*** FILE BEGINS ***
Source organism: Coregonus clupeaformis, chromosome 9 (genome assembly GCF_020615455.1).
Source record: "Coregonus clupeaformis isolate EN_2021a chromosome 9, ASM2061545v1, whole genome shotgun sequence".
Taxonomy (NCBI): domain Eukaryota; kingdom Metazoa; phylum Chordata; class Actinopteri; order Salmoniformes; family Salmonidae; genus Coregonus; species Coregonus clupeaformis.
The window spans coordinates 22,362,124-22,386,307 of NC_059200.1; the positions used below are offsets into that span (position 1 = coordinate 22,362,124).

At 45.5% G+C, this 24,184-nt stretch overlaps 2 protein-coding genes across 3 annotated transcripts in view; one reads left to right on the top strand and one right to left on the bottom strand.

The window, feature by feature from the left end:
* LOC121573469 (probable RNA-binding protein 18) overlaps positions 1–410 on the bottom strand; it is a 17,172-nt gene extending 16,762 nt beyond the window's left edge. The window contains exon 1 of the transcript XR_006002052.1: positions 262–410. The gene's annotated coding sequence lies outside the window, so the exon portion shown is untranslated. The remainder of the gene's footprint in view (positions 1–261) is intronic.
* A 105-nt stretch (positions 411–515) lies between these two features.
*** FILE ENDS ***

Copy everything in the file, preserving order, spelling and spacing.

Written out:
Source organism: Coregonus clupeaformis, chromosome 9 (genome assembly GCF_020615455.1).
Source record: "Coregonus clupeaformis isolate EN_2021a chromosome 9, ASM2061545v1, whole genome shotgun sequence".
Taxonomy (NCBI): domain Eukaryota; kingdom Metazoa; phylum Chordata; class Actinopteri; order Salmoniformes; family Salmonidae; genus Coregonus; species Coregonus clupeaformis.
The window spans coordinates 22,362,124-22,386,307 of NC_059200.1; the positions used below are offsets into that span (position 1 = coordinate 22,362,124).

At 45.5% G+C, this 24,184-nt stretch overlaps 2 protein-coding genes across 3 annotated transcripts in view; one reads left to right on the top strand and one right to left on the bottom strand.

The window, feature by feature from the left end:
* LOC121573469 (probable RNA-binding protein 18) overlaps positions 1–410 on the bottom strand; it is a 17,172-nt gene extending 16,762 nt beyond the window's left edge. The window contains exon 1 of the transcript XR_006002052.1: positions 262–410. The gene's annotated coding sequence lies outside the window, so the exon portion shown is untranslated. The remainder of the gene's footprint in view (positions 1–261) is intronic.
* A 105-nt stretch (positions 411–515) lies between these two features.